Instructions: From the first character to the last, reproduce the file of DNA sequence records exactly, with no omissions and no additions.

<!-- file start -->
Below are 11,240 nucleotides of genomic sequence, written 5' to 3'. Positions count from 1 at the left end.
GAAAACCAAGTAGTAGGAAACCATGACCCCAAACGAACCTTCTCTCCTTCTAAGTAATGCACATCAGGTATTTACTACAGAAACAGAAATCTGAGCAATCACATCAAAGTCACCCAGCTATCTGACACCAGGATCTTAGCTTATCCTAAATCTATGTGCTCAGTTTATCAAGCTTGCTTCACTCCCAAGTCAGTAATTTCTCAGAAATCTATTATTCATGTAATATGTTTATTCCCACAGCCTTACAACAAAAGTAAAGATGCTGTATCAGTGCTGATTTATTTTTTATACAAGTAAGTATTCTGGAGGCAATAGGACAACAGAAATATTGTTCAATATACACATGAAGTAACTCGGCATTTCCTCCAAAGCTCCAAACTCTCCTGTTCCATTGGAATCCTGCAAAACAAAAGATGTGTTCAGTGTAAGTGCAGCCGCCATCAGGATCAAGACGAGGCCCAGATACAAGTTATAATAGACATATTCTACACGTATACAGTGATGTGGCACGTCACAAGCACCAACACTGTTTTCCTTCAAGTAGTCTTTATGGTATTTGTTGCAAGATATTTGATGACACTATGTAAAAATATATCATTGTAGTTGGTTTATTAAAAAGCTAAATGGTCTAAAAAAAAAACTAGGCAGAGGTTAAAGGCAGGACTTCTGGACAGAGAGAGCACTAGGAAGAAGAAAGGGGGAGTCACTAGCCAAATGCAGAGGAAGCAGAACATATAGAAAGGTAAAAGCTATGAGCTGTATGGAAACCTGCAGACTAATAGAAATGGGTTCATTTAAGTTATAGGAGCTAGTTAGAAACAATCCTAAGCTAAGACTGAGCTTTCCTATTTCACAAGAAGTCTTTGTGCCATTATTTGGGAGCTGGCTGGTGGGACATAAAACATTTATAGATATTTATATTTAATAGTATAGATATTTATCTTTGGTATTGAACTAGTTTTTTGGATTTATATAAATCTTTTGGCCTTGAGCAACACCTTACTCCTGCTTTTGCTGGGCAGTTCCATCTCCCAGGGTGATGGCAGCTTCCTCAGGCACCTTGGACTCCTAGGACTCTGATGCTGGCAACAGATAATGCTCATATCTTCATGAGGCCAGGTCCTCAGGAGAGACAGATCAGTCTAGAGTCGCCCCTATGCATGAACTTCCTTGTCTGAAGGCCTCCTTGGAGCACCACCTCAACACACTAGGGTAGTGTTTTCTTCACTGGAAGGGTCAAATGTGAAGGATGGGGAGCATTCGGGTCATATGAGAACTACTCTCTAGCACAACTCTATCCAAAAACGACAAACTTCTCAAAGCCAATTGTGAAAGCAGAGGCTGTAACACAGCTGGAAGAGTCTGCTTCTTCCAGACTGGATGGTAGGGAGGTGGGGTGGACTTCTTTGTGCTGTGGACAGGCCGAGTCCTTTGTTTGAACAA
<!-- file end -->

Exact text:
Below are 11,240 nucleotides of genomic sequence, written 5' to 3'. Positions count from 1 at the left end.
GAAAACCAAGTAGTAGGAAACCATGACCCCAAACGAACCTTCTCTCCTTCTAAGTAATGCACATCAGGTATTTACTACAGAAACAGAAATCTGAGCAATCACATCAAAGTCACCCAGCTATCTGACACCAGGATCTTAGCTTATCCTAAATCTATGTGCTCAGTTTATCAAGCTTGCTTCACTCCCAAGTCAGTAATTTCTCAGAAATCTATTATTCATGTAATATGTTTATTCCCACAGCCTTACAACAAAAGTAAAGATGCTGTATCAGTGCTGATTTATTTTTTATACAAGTAAGTATTCTGGAGGCAATAGGACAACAGAAATATTGTTCAATATACACATGAAGTAACTCGGCATTTCCTCCAAAGCTCCAAACTCTCCTGTTCCATTGGAATCCTGCAAAACAAAAGATGTGTTCAGTGTAAGTGCAGCCGCCATCAGGATCAAGACGAGGCCCAGATACAAGTTATAATAGACATATTCTACACGTATACAGTGATGTGGCACGTCACAAGCACCAACACTGTTTTCCTTCAAGTAGTCTTTATGGTATTTGTTGCAAGATATTTGATGACACTATGTAAAAATATATCATTGTAGTTGGTTTATTAAAAAGCTAAATGGTCTAAAAAAAAAACTAGGCAGAGGTTAAAGGCAGGACTTCTGGACAGAGAGAGCACTAGGAAGAAGAAAGGGGGAGTCACTAGCCAAATGCAGAGGAAGCAGAACATATAGAAAGGTAAAAGCTATGAGCTGTATGGAAACCTGCAGACTAATAGAAATGGGTTCATTTAAGTTATAGGAGCTAGTTAGAAACAATCCTAAGCTAAGACTGAGCTTTCCTATTTCACAAGAAGTCTTTGTGCCATTATTTGGGAGCTGGCTGGTGGGACATAAAACATTTATAGATATTTATATTTAATAGTATAGATATTTATCTTTGGTATTGAACTAGTTTTTTGGATTTATATAAATCTTTTGGCCTTGAGCAACACCTTACTCCTGCTTTTGCTGGGCAGTTCCATCTCCCAGGGTGATGGCAGCTTCCTCAGGCACCTTGGACTCCTAGGACTCTGATGCTGGCAACAGATAATGCTCATATCTTCATGAGGCCAGGTCCTCAGGAGAGACAGATCAGTCTAGAGTCGCCCCTATGCATGAACTTCCTTGTCTGAAGGCCTCCTTGGAGCACCACCTCAACACACTAGGGTAGTGTTTTCTTCACTGGAAGGGTCAAATGTGAAGGATGGGGAGCATTCGGGTCATATGAGAACTACTCTCTAGCACAACTCTATCCAAAAACGACAAACTTCTCAAAGCCAATTGTGAAAGCAGAGGCTGTAACACAGCTGGAAGAGTCTGCTTCTTCCAGACTGGATGGTAGGGAGGTGGGGTGGACTTCTTTGTGCTGTGGACAGGCCGAGTCCTTTGTTTGAACAA